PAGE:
Joys and concerns for Methodists in Mongolia

Joys and concerns for Methodists in Mongolia

Participants in a teachers’ seminar (Christian education teachers) on resources for Lent and Easter, Mongolia UMC mission. PHOTO: MONGOLIA UNITED METHODIST MISSION

By Christie R. House

When Chin (James) Cho arrived in Mongolia as a missionary in 2015, the Mongolia United Methodist Mission Initiative consisted of seven churches, two children’s ministry centers, a hospice ministry and some additional health services.

Chin, a local pastor with the Greater New Jersey Annual Conference, moved to Ulaanbaatar with Grace, his wife, and their two children, Joseph and Hannah, to serve as the mission’s country coordinator. The Cho children were in middle school in 2015. Today, their son Joseph is a sophomore at Boston University and Hannah is a freshman at the University of Massachusetts, Amherst.

When Grace Cho arrived in 2015, she served as a volunteer. In 2019, she was commissioned as a United Methodist missionary and now serves as coordinator of Christian Education.

In 2016, the Mongolia Mission Initiative became part of the Southeast Asia and Mongolia Provisional Central Conference, which includes other mission initiative churches in the countries of Laos and Vietnam. Bishop Jeremiah Park of the Susquehanna Conference is the presiding bishop for the Mongolia Mission.

A church that signs

Currently, the mission includes 13 Methodist churches led by national leaders. Among them is Chingeltei Ephphatha United Methodist Church, a congregation of Deaf members whose primary language is Mongolian sign language.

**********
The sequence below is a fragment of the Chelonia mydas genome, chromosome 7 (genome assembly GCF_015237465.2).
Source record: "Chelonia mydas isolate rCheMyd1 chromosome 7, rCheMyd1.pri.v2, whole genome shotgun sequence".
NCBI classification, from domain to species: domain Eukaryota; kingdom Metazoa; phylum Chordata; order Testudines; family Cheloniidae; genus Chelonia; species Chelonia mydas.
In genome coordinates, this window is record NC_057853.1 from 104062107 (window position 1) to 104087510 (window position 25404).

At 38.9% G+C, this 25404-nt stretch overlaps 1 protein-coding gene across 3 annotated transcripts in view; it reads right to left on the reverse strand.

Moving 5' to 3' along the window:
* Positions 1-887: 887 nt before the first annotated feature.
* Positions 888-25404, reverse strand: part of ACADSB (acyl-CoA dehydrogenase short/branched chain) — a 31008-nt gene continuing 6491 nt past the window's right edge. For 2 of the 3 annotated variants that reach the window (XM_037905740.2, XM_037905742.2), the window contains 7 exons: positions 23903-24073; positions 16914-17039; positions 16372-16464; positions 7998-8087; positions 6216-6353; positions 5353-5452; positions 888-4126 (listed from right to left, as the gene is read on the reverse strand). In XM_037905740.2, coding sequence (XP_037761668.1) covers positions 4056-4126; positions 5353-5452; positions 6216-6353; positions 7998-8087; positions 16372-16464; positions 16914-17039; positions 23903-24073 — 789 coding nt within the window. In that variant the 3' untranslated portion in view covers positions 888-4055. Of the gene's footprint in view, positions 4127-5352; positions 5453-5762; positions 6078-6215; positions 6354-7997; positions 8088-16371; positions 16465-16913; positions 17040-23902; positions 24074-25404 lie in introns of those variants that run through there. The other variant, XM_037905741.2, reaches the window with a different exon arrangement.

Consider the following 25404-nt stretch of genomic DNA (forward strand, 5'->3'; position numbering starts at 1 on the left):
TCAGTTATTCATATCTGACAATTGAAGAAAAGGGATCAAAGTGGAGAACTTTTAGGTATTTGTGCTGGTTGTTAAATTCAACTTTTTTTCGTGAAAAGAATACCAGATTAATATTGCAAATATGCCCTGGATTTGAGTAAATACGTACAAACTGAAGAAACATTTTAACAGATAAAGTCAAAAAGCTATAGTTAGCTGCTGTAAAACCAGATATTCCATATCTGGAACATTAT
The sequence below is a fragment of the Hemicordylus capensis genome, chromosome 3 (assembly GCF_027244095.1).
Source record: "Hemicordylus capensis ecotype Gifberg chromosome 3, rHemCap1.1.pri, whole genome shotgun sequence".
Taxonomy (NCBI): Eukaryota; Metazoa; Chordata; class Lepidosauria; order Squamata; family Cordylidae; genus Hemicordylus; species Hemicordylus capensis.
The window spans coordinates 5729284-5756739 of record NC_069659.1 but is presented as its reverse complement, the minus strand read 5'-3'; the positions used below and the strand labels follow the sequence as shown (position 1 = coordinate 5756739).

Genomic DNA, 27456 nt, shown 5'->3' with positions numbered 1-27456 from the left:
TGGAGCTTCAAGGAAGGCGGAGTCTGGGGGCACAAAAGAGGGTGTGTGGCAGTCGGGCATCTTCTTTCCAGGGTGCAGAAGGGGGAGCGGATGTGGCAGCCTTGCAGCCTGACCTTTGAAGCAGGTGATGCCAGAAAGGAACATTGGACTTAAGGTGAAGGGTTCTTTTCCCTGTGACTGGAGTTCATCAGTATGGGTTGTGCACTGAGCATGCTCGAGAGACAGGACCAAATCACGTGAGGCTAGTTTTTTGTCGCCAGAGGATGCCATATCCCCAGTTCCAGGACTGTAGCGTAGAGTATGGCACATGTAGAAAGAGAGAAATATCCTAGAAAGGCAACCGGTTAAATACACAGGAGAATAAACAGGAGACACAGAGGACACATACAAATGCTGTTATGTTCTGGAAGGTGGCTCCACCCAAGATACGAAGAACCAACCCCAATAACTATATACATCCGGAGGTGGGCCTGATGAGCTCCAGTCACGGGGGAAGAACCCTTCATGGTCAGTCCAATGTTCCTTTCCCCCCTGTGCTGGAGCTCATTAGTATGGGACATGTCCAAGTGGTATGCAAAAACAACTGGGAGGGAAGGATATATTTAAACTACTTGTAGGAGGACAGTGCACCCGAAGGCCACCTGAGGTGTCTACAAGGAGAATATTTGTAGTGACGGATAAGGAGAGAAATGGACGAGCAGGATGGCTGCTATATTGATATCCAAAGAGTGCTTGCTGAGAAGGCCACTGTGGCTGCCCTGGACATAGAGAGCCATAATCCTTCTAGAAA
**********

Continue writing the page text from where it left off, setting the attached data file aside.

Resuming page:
Ekhjargal Erdenebat (called Enji) serves as the youth group leader, choir director and interpreter for the sign language service at Chingeltei Ephphatha UMC. Her parents are Deaf: “It was a challenge for me to have Deaf parents when I was little. Kids mocked me. However, as I grew up and started signing for the Deaf service, I realized that this is actually a gift from God.”

Enji, who works part-time for the church and part-time as a sign language interpreter for a local TV station, says that God reached out to her family at just the right time. Finding Christ through the Christian Deaf faith community renewed her family, encouraged her father to break his addictions and enabled her parents to find work to support the family. She joined Chingeltei UMC after they moved to Ulaanbaatar and she says her life has been enriched and blessed by God. 

Ekhjargal Erdenebat (Enji) signs during the Chingeltei Ephphatha UMC worship, a Deaf congregation of the Mongolia United Methodist Mission. PHOTO: MONGOLIA UNITED METHODIST MISSION

The Mongolia Mission today

In January 2020, Chin Cho brought together leaders and members of the Mongolia Mission for a family retreat. All participants shared their joys and concerns about current situations in their churches and projects. They discussed a 3-year plan to become independent, both financially and as leaders of their churches. 

Currently, the Mongolian UMC has three Mongolian mission pastors. At the annual meeting in September 2020, three candidates were presented for ordination as Local Elders in Mission and two more candidates as mission pastors. An accountable leadership committee consisting of church and project leaders is being formed to plan and make decisions for the United Methodist Mongolia Mission.

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Christie R. House is a consulting editor and writer with Global Ministries.